In the Part 1 of this two part series, I explained how to access and find any deed or other instrument recorded in the Cuyahoga County Recorder’s office. After a little experimenting on different computers with different installed software, I am confident that you will be able to view, save, and print deeds to your heart’s content – and all for free. Not having access to a computer with Vista or Windows 7, the following advice is for Windows XP users, but could be easily adapted for Vista or Win7.
Things you probably need for this experiment (or at least things I know how to tell you to use):
- Part 1 of this series
- Firefox or (gasp) Internet Explorer browser
- PDF Creator, which can be found HERE
- A sense of adventure and small dose of patience
Let’s get started:
We have two goals in this part: 1) to view the image on our computer, and 2) to save the image in a way that will be easy to print and/or view later. While it might be a mistake, because of the variety of configurations possible, I am going to assume that most users either will not have a program associated with TIF files (the file type that the deeds will be downloaded as), or if they do it will be the default, which is Microsoft Picture and Fax Viewer.
If you want to be sure this tutorial works – you might want to first delete the TIF file association before beginning. If you are not comfortable making system changes – DON’T. For those who are adventurous and want to do this, go to: My Computer>Tools>Folder Options…>File Types tab> scroll to find TIF, select it, then click delete.
Next let’s download and install PDF Creator:
- Download PDF creator at http://sourceforge.net/projects/pdfcreator/
- Install following prompts, but I suggest disabling the following when you get to these options:
- Uncheck the box “Set Yahoo as my default…’
- Uncheck the box “PDF Creator Add On …”
- Uncheck the box “Create a desktop icon”
- Click Finish to complete installation
Okay, now we have everything in place and ready to download, view, save, and print.
Step 1: Follow the steps in Part 1 to get to the verification and download page. Enter the required anti-spam code that appears, and click the “View Image” button. You should get a screen similar to the one below. Leave the “open with” option checked, and click “OK”. After the image downloads, the deed should open with Windows Picture and Fax Viewer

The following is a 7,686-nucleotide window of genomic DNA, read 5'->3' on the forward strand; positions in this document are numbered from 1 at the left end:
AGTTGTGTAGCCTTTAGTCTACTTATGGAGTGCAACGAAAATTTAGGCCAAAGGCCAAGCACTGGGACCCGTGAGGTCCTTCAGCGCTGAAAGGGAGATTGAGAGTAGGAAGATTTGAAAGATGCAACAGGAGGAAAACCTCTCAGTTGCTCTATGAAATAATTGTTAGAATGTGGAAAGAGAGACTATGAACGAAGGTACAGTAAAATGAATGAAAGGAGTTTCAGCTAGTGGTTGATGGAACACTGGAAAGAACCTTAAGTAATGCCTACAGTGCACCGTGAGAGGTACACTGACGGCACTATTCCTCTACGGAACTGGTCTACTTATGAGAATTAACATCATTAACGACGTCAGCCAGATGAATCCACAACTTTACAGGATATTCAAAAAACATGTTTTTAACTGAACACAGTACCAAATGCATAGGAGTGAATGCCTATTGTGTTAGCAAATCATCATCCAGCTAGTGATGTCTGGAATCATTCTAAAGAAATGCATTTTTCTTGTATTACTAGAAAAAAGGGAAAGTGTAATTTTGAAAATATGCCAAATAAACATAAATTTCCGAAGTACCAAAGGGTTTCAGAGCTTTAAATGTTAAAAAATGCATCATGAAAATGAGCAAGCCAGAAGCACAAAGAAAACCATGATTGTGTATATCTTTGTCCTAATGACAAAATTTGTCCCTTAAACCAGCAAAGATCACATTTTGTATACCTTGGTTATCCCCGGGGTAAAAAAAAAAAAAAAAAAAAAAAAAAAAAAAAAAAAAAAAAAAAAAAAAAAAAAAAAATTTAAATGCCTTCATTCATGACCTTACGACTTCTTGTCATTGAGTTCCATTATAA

Step 2: Verify that all of the pages are there. At the bottom task bar of Windows Picture Viewer, you can select which page you would like to view. It is just to the left of the red”X”:
Congratulations! You’ve now downloaded and viewed the deed. Now we need to save it and format it for future use.
Step 3: To save the file, click on the disk icon (second from right on Windows Picture Viewer toolbar). Rename the file to fit your filing scheme, and save it to the appropriate location. In the example, I will save it to the desktop. Leave the file type as is. Click “Save”
Now we have the file on our desktop and will now convert it to a PDF format. Why? Because this will be the easiest way to print and view the file in the future. This is where our PDF Creator comes into play. The conversion process is identical to printing it, except we will print to a file rather than the actual printer.
Step 4: Navigate to where you saved the file, then right click on the file. From the menu options, select “print’
This will open the Photo Printing Wizard. Note that this wizard will show ALL of the photos in the folder where the file is located. As you go through the steps in the next section, make sure you are working with the correct images.
Step 5: Make sure all the images from the deed are checked.
Step 6: Select “PDF Creator” as the printer
Step 7: Select “Full Page Photo Print”
Step 8: Name the PDF file appropriately
Step 9: Click “save”
TA-DA! You now have the deed you need in a handy PDF format, ready for printing or saving for future use. One thing you should consider doing is putting the source citation on the face of the image so years from now you or someone interested in your work will know where to find copies of these documents. This may have seemed like a number of steps to get to this point, but after a few attempts, it will be old hat. The time you spend doing this will pale in comparison to the time you would be spending if you were actually on-site researching. I have the benefit of Adobe AcrobatPro, which I’ve configured to do much of this automatically, but even the long way – you can’t beat the price! I think this is a really great step forward.